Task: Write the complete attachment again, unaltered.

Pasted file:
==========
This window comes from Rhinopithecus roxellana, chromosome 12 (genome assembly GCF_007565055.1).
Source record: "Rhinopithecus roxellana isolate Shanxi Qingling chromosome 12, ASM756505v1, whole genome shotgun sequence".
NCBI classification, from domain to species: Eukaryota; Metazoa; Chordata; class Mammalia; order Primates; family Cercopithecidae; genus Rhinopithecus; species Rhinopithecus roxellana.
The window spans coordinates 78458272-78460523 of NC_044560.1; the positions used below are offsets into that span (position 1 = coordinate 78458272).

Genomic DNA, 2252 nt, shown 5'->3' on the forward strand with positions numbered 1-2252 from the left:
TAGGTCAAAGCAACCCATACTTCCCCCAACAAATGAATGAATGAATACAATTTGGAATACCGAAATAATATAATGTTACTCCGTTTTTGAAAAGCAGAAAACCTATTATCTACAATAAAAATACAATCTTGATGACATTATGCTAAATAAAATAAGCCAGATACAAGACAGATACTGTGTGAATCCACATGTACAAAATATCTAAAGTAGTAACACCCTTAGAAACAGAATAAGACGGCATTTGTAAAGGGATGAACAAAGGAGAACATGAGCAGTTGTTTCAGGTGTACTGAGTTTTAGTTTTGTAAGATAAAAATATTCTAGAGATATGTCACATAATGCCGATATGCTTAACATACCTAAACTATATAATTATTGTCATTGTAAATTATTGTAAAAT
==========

This window comes from Rhinopithecus roxellana, chromosome 12 (genome assembly GCF_007565055.1).
Source record: "Rhinopithecus roxellana isolate Shanxi Qingling chromosome 12, ASM756505v1, whole genome shotgun sequence".
NCBI classification, from domain to species: Eukaryota; Metazoa; Chordata; class Mammalia; order Primates; family Cercopithecidae; genus Rhinopithecus; species Rhinopithecus roxellana.
The window spans coordinates 78458272-78460523 of NC_044560.1; the positions used below are offsets into that span (position 1 = coordinate 78458272).

Genomic DNA, 2252 nt, shown 5'->3' on the forward strand with positions numbered 1-2252 from the left:
TAGGTCAAAGCAACCCATACTTCCCCCAACAAATGAATGAATGAATACAATTTGGAATACCGAAATAATATAATGTTACTCCGTTTTTGAAAAGCAGAAAACCTATTATCTACAATAAAAATACAATCTTGATGACATTATGCTAAATAAAATAAGCCAGATACAAGACAGATACTGTGTGAATCCACATGTACAAAATATCTAAAGTAGTAACACCCTTAGAAACAGAATAAGACGGCATTTGTAAAGGGATGAACAAAGGAGAACATGAGCAGTTGTTTCAGGTGTACTGAGTTTTAGTTTTGTAAGATAAAAATATTCTAGAGATATGTCACATAATGCCGATATGCTTAACATACCTAAACTATATAATTATTGTCATTGTAAATTATTGTAAAAT